The supernova 2003lw associated with X-ray flash 031203
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The X-Ray Flash (XRF), 031203 with a host galaxy at z = 0.1055, is, apart from GRB 980425, the closest γ-Ray Burst (GRB) or XRF known to date. We have monitored its host galaxy from 1-100 days after the burst. In spite of the high extinction to the source and the bright host, a significant increase and subsequent decrease has been detected in the apparent brightness of the host, peaking between 10 and 33 days after the GRB. The only convincing explanation is a supernova (SN) associated with the XRF, SN2003lw. This is the earliest time at which a SN signal is clearly discernible in a GRB/XRF (apart from SN1998bw). SN2003lw is extremely luminous with a broad peak and can be approximately represented by the lightcurve of SN1998bw brightened by ∼0.55 mag, implying a hypernova, as observed in most GRB-SNe. The XRF-SN association firmly links XRFs with the deaths of massive stars and further strengthens their connection with GRBs. The fact that SNe are also associated with XRFs implies that Swift may detect a significant population of intermediate redshift SNe very soon after the SN explosions, a sample ideally suited for detailed studies of early SN physics.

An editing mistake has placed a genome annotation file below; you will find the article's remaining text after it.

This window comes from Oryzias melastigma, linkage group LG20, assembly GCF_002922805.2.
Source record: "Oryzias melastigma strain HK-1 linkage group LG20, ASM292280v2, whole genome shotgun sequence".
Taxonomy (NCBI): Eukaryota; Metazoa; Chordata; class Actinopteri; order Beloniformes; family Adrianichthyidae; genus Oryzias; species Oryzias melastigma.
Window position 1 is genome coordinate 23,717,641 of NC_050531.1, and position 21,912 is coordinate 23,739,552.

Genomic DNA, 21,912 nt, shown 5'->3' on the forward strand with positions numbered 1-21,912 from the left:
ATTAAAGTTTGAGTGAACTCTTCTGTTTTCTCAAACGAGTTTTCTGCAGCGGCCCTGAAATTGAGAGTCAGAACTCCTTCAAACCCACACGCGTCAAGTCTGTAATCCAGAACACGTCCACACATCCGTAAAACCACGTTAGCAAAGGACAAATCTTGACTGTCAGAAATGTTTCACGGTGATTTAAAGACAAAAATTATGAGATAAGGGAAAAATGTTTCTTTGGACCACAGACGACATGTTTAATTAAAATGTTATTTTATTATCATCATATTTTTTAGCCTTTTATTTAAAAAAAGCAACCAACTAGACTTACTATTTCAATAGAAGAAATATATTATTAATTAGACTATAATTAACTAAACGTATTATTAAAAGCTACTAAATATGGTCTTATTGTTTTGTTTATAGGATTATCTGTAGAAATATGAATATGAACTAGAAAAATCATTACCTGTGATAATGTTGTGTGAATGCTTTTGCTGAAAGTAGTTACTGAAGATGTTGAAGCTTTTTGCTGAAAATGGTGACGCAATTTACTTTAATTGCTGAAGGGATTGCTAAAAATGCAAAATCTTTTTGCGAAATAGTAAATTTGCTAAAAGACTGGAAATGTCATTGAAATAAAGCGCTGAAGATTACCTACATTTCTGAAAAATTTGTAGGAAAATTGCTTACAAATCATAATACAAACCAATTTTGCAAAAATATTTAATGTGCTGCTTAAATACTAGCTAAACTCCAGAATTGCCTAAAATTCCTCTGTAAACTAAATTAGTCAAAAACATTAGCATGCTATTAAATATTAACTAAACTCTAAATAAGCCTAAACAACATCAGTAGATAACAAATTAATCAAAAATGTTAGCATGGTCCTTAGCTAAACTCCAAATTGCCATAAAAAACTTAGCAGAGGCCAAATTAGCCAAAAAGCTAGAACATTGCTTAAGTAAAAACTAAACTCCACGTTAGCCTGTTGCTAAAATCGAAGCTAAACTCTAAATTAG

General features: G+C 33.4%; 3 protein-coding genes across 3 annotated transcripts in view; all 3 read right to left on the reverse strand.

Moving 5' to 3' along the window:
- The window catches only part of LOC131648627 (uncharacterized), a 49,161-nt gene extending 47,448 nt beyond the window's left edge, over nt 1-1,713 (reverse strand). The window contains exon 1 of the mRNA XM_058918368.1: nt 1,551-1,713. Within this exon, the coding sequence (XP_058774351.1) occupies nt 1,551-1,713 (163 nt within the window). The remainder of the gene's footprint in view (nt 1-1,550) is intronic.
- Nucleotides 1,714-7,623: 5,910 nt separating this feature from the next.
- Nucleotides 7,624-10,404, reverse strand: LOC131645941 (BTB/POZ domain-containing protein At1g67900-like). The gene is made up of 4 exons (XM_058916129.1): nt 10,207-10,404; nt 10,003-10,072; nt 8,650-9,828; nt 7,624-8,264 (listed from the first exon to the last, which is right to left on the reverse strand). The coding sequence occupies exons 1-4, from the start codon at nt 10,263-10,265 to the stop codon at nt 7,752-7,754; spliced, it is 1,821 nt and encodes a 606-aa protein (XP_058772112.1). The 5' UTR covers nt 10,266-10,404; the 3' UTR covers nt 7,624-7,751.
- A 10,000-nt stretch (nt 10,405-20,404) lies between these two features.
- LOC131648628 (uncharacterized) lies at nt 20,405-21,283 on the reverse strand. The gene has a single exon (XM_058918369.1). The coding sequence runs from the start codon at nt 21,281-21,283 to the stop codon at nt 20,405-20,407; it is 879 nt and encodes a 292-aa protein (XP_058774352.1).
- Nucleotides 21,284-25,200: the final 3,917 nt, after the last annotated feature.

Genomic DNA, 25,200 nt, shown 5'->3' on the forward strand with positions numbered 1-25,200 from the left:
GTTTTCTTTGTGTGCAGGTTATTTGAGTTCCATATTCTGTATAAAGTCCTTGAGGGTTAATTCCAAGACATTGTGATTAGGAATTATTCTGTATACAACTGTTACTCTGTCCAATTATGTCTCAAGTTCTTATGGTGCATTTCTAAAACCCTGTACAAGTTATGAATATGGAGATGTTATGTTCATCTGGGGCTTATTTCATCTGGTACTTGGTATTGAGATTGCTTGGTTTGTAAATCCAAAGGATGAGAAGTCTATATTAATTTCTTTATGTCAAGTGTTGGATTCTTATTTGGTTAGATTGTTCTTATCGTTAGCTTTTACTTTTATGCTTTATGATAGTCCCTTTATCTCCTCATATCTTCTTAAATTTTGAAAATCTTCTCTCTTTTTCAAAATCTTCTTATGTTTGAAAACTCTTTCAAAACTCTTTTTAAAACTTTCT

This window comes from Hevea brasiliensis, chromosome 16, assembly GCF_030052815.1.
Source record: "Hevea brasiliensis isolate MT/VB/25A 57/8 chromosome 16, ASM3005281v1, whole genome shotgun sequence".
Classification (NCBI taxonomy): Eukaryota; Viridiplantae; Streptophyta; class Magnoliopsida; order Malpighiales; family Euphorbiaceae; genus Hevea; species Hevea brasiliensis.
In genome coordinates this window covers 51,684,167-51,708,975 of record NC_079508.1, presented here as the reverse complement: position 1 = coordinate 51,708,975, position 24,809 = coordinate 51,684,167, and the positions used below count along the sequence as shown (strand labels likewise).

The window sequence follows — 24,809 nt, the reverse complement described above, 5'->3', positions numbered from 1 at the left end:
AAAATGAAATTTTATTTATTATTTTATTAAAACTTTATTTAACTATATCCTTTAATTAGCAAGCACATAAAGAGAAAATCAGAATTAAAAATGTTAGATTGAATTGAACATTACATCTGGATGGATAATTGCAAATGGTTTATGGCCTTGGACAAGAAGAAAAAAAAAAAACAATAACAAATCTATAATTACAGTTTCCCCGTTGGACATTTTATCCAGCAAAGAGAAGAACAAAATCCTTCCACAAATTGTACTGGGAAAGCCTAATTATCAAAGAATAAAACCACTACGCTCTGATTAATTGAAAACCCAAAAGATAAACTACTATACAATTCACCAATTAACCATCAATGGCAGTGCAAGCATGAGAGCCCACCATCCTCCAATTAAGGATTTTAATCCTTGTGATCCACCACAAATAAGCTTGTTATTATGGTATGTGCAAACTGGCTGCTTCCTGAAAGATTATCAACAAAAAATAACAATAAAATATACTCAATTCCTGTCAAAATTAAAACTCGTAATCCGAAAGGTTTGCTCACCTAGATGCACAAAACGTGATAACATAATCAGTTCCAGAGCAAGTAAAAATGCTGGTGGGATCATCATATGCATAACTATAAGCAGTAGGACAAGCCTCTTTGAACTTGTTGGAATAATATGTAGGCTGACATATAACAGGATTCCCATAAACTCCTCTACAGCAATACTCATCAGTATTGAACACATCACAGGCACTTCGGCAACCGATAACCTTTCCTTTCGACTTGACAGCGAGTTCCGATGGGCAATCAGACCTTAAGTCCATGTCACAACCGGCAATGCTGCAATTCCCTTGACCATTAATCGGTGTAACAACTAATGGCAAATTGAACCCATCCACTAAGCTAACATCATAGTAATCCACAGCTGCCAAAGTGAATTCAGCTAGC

|Journal||Astronomy and Astrophysics|
|Publication status||Published - 1 May 2004|
- Gamma rays: bursts, Supernovae: general